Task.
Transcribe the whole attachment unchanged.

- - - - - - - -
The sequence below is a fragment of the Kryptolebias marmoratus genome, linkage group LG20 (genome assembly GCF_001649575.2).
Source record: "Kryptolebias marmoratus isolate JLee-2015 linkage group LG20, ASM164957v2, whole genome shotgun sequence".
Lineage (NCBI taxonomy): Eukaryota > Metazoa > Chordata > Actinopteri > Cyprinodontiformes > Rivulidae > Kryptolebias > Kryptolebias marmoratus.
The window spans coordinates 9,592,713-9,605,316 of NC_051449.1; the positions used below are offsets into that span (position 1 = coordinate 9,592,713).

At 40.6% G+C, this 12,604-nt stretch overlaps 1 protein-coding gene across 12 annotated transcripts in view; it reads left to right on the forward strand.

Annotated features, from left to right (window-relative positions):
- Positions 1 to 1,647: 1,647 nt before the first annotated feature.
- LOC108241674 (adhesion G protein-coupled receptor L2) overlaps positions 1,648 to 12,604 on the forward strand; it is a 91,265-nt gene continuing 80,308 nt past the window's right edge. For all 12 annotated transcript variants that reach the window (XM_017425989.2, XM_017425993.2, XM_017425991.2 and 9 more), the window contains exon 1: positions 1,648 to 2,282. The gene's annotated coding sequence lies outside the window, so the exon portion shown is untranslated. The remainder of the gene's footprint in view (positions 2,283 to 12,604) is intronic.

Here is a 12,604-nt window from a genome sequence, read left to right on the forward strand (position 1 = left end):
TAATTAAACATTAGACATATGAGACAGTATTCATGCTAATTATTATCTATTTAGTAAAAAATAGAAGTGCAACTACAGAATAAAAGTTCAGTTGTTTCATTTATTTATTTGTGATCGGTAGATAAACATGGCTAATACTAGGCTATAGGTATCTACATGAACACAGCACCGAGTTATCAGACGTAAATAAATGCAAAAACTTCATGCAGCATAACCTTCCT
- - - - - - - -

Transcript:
The sequence below is a fragment of the Kryptolebias marmoratus genome, linkage group LG20 (genome assembly GCF_001649575.2).
Source record: "Kryptolebias marmoratus isolate JLee-2015 linkage group LG20, ASM164957v2, whole genome shotgun sequence".
Lineage (NCBI taxonomy): Eukaryota > Metazoa > Chordata > Actinopteri > Cyprinodontiformes > Rivulidae > Kryptolebias > Kryptolebias marmoratus.
The window spans coordinates 9,592,713-9,605,316 of NC_051449.1; the positions used below are offsets into that span (position 1 = coordinate 9,592,713).

At 40.6% G+C, this 12,604-nt stretch overlaps 1 protein-coding gene across 12 annotated transcripts in view; it reads left to right on the forward strand.

Annotated features, from left to right (window-relative positions):
- Positions 1 to 1,647: 1,647 nt before the first annotated feature.
- LOC108241674 (adhesion G protein-coupled receptor L2) overlaps positions 1,648 to 12,604 on the forward strand; it is a 91,265-nt gene continuing 80,308 nt past the window's right edge. For all 12 annotated transcript variants that reach the window (XM_017425989.2, XM_017425993.2, XM_017425991.2 and 9 more), the window contains exon 1: positions 1,648 to 2,282. The gene's annotated coding sequence lies outside the window, so the exon portion shown is untranslated. The remainder of the gene's footprint in view (positions 2,283 to 12,604) is intronic.

Here is a 12,604-nt window from a genome sequence, read left to right on the forward strand (position 1 = left end):
TAATTAAACATTAGACATATGAGACAGTATTCATGCTAATTATTATCTATTTAGTAAAAAATAGAAGTGCAACTACAGAATAAAAGTTCAGTTGTTTCATTTATTTATTTGTGATCGGTAGATAAACATGGCTAATACTAGGCTATAGGTATCTACATGAACACAGCACCGAGTTATCAGACGTAAATAAATGCAAAAACTTCATGCAGCATAACCTTCCT